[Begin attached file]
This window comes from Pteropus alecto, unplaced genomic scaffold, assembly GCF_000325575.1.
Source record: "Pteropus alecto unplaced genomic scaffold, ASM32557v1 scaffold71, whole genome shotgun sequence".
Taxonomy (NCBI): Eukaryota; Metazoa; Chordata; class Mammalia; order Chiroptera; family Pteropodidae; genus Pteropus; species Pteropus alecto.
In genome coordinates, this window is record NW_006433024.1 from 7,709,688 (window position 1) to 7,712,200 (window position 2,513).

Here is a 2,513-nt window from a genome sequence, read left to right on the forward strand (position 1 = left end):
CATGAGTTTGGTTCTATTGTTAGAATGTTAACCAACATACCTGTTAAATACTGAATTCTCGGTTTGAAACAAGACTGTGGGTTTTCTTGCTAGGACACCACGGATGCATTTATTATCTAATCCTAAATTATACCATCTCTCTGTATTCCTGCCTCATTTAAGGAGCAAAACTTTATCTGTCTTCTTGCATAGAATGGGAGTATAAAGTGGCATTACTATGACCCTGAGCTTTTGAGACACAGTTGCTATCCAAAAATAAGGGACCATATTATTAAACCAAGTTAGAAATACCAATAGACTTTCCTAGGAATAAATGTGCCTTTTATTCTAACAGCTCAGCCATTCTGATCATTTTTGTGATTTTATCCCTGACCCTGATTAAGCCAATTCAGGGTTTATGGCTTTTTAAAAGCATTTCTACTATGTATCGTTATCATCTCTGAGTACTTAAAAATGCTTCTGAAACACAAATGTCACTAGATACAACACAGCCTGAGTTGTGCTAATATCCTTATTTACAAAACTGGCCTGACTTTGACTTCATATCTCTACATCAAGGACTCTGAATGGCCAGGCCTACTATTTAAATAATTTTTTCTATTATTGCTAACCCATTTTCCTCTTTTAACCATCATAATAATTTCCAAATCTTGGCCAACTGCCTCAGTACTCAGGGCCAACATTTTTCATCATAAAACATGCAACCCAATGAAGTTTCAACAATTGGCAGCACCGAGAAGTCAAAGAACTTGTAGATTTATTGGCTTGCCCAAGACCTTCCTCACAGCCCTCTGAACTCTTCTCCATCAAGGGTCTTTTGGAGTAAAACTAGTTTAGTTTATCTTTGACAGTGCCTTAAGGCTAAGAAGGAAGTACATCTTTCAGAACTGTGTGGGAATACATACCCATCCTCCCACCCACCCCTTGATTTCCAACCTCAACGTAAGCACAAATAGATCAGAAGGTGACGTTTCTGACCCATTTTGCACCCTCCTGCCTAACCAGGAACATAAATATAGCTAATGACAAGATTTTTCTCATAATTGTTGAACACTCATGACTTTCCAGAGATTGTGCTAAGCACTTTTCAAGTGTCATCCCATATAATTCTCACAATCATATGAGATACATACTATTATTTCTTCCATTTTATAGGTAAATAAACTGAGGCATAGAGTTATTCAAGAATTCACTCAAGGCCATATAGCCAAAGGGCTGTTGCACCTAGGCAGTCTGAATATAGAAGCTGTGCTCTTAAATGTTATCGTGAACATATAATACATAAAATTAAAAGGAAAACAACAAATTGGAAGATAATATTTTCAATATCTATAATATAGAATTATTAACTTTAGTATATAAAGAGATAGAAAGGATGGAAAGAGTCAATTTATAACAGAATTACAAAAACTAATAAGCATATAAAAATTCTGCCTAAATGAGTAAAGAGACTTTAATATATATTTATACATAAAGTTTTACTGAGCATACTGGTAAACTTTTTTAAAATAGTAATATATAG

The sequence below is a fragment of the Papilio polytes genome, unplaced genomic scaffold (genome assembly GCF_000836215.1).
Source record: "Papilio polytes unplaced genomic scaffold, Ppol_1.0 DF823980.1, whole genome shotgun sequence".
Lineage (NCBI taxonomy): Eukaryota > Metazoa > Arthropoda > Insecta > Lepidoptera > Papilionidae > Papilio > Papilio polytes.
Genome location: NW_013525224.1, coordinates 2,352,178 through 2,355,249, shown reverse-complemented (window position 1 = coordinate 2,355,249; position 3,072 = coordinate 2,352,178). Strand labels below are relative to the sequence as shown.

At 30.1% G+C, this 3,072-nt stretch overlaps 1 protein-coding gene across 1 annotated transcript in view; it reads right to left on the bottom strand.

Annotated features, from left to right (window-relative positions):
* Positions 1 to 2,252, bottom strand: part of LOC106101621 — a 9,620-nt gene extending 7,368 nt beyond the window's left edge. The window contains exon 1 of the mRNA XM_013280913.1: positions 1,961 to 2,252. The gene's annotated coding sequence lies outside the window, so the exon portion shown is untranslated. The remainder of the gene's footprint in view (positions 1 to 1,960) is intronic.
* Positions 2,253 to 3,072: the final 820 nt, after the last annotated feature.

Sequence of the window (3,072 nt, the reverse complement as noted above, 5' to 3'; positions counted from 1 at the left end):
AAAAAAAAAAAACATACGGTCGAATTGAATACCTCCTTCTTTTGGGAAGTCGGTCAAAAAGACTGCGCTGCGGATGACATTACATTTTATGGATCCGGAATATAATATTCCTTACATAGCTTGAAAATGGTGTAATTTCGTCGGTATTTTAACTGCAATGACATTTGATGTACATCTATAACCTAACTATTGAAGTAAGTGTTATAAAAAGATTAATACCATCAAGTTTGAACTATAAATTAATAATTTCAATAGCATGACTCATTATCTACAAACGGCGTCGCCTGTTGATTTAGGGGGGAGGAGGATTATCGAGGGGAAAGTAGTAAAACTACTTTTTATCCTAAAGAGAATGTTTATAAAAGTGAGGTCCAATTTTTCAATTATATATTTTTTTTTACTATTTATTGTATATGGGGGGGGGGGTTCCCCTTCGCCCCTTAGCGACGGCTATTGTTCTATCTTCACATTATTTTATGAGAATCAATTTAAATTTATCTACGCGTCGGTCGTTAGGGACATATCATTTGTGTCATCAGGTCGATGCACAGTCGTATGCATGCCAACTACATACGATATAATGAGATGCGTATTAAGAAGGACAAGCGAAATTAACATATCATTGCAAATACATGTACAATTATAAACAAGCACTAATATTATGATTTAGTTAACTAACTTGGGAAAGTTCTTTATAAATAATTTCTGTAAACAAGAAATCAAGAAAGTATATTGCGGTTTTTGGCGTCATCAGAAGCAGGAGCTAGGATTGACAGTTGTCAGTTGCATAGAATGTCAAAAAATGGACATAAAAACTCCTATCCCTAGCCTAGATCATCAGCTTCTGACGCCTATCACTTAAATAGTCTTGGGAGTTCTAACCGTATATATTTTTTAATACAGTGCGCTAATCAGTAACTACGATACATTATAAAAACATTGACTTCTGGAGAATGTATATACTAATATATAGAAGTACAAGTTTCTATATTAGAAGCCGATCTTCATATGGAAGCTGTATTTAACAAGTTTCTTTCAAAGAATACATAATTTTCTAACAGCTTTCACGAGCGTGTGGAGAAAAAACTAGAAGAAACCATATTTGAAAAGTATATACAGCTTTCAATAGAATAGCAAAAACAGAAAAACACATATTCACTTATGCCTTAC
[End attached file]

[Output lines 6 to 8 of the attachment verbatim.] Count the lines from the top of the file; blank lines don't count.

CATGAGTTTGGTTCTATTGTTAGAATGTTAACCAACATACCTGTTAAATACTGAATTCTCGGTTTGAAACAAGACTGTGGGTTTTCTTGCTAGGACACCACGGATGCATTTATTATCTAATCCTAAATTATACCATCTCTCTGTATTCCTGCCTCATTTAAGGAGCAAAACTTTATCTGTCTTCTTGCATAGAATGGGAGTATAAAGTGGCATTACTATGACCCTGAGCTTTTGAGACACAGTTGCTATCCAAAAATAAGGGACCATATTATTAAACCAAGTTAGAAATACCAATAGACTTTCCTAGGAATAAATGTGCCTTTTATTCTAACAGCTCAGCCATTCTGATCATTTTTGTGATTTTATCCCTGACCCTGATTAAGCCAATTCAGGGTTTATGGCTTTTTAAAAGCATTTCTACTATGTATCGTTATCATCTCTGAGTACTTAAAAATGCTTCTGAAACACAAATGTCACTAGATACAACACAGCCTGAGTTGTGCTAATATCCTTATTTACAAAACTGGCCTGACTTTGACTTCATATCTCTACATCAAGGACTCTGAATGGCCAGGCCTACTATTTAAATAATTTTTTCTATTATTGCTAACCCATTTTCCTCTTTTAACCATCATAATAATTTCCAAATCTTGGCCAACTGCCTCAGTACTCAGGGCCAACATTTTTCATCATAAAACATGCAACCCAATGAAGTTTCAACAATTGGCAGCACCGAGAAGTCAAAGAACTTGTAGATTTATTGGCTTGCCCAAGACCTTCCTCACAGCCCTCTGAACTCTTCTCCATCAAGGGTCTTTTGGAGTAAAACTAGTTTAGTTTATCTTTGACAGTGCCTTAAGGCTAAGAAGGAAGTACATCTTTCAGAACTGTGTGGGAATACATACCCATCCTCCCACCCACCCCTTGATTTCCAACCTCAACGTAAGCACAAATAGATCAGAAGGTGACGTTTCTGACCCATTTTGCACCCTCCTGCCTAACCAGGAACATAAATATAGCTAATGACAAGATTTTTCTCATAATTGTTGAACACTCATGACTTTCCAGAGATTGTGCTAAGCACTTTTCAAGTGTCATCCCATATAATTCTCACAATCATATGAGATACATACTATTATTTCTTCCATTTTATAGGTAAATAAACTGAGGCATAGAGTTATTCAAGAATTCACTCAAGGCCATATAGCCAAAGGGCTGTTGCACCTAGGCAGTCTGAATATAGAAGCTGTGCTCTTAAATGTTATCGTGAACATATAATACATAAAATTAAAAGGAAAACAACAAATTGGAAGATAATATTTTCAATATCTATAATATAGAATTATTAACTTTAGTATATAAAGAGATAGAAAGGATGGAAAGAGTCAATTTATAACAGAATTACAAAAACTAATAAGCATATAAAAATTCTGCCTAAATGAGTAAAGAGACTTTAATATATATTTATACATAAAGTTTTACTGAGCATACTGGTAAACTTTTTTAAAATAGTAATATATAG

The sequence below is a fragment of the Papilio polytes genome, unplaced genomic scaffold (genome assembly GCF_000836215.1).
Source record: "Papilio polytes unplaced genomic scaffold, Ppol_1.0 DF823980.1, whole genome shotgun sequence".